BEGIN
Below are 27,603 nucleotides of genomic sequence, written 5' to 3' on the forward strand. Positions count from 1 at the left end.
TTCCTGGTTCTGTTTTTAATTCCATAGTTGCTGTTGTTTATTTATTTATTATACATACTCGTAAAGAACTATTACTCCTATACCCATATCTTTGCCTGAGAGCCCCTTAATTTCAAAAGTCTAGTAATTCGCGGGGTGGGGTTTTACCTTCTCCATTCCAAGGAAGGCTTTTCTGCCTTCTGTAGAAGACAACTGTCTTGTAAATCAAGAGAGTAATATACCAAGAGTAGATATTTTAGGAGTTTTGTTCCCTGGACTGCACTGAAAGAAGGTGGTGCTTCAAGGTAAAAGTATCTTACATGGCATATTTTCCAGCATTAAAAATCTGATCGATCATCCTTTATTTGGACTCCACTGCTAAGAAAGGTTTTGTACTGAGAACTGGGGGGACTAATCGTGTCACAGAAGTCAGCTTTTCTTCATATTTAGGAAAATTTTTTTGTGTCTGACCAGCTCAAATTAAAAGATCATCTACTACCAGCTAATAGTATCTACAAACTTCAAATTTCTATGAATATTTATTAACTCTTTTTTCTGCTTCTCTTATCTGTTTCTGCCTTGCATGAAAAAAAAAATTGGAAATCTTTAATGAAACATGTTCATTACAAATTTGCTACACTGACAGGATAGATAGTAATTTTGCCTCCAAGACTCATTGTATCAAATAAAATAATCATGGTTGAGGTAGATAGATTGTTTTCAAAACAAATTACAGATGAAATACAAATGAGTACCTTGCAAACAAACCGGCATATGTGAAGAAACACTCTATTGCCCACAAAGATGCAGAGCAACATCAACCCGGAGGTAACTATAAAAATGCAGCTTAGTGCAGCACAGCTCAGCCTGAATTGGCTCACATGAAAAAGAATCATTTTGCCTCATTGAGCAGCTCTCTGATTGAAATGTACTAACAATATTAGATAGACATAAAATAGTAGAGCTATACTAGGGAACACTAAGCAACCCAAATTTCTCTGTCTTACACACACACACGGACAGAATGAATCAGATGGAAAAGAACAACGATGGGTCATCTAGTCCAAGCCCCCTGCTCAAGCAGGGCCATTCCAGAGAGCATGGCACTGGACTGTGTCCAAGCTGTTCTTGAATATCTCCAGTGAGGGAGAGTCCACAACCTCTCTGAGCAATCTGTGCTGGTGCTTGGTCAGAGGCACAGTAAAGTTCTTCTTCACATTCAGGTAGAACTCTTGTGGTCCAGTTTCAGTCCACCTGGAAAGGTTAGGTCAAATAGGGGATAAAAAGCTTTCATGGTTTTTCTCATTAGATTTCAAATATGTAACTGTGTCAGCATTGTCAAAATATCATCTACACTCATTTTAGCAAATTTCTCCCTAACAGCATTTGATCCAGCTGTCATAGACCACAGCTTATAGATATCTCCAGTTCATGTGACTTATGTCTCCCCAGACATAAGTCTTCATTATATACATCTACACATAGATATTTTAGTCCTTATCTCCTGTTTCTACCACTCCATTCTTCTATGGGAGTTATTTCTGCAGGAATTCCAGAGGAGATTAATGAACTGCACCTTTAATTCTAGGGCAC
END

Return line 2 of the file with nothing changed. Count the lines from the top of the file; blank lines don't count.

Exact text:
TTCCTGGTTCTGTTTTTAATTCCATAGTTGCTGTTGTTTATTTATTTATTATACATACTCGTAAAGAACTATTACTCCTATACCCATATCTTTGCCTGAGAGCCCCTTAATTTCAAAAGTCTAGTAATTCGCGGGGTGGGGTTTTACCTTCTCCATTCCAAGGAAGGCTTTTCTGCCTTCTGTAGAAGACAACTGTCTTGTAAATCAAGAGAGTAATATACCAAGAGTAGATATTTTAGGAGTTTTGTTCCCTGGACTGCACTGAAAGAAGGTGGTGCTTCAAGGTAAAAGTATCTTACATGGCATATTTTCCAGCATTAAAAATCTGATCGATCATCCTTTATTTGGACTCCACTGCTAAGAAAGGTTTTGTACTGAGAACTGGGGGGACTAATCGTGTCACAGAAGTCAGCTTTTCTTCATATTTAGGAAAATTTTTTTGTGTCTGACCAGCTCAAATTAAAAGATCATCTACTACCAGCTAATAGTATCTACAAACTTCAAATTTCTATGAATATTTATTAACTCTTTTTTCTGCTTCTCTTATCTGTTTCTGCCTTGCATGAAAAAAAAAATTGGAAATCTTTAATGAAACATGTTCATTACAAATTTGCTACACTGACAGGATAGATAGTAATTTTGCCTCCAAGACTCATTGTATCAAATAAAATAATCATGGTTGAGGTAGATAGATTGTTTTCAAAACAAATTACAGATGAAATACAAATGAGTACCTTGCAAACAAACCGGCATATGTGAAGAAACACTCTATTGCCCACAAAGATGCAGAGCAACATCAACCCGGAGGTAACTATAAAAATGCAGCTTAGTGCAGCACAGCTCAGCCTGAATTGGCTCACATGAAAAAGAATCATTTTGCCTCATTGAGCAGCTCTCTGATTGAAATGTACTAACAATATTAGATAGACATAAAATAGTAGAGCTATACTAGGGAACACTAAGCAACCCAAATTTCTCTGTCTTACACACACACACGGACAGAATGAATCAGATGGAAAAGAACAACGATGGGTCATCTAGTCCAAGCCCCCTGCTCAAGCAGGGCCATTCCAGAGAGCATGGCACTGGACTGTGTCCAAGCTGTTCTTGAATATCTCCAGTGAGGGAGAGTCCACAACCTCTCTGAGCAATCTGTGCTGGTGCTTGGTCAGAGGCACAGTAAAGTTCTTCTTCACATTCAGGTAGAACTCTTGTGGTCCAGTTTCAGTCCACCTGGAAAGGTTAGGTCAAATAGGGGATAAAAAGCTTTCATGGTTTTTCTCATTAGATTTCAAATATGTAACTGTGTCAGCATTGTCAAAATATCATCTACACTCATTTTAGCAAATTTCTCCCTAACAGCATTTGATCCAGCTGTCATAGACCACAGCTTATAGATATCTCCAGTTCATGTGACTTATGTCTCCCCAGACATAAGTCTTCATTATATACATCTACACATAGATATTTTAGTCCTTATCTCCTGTTTCTACCACTCCATTCTTCTATGGGAGTTATTTCTGCAGGAATTCCAGAGGAGATTAATGAACTGCACCTTTAATTCTAGGGCAC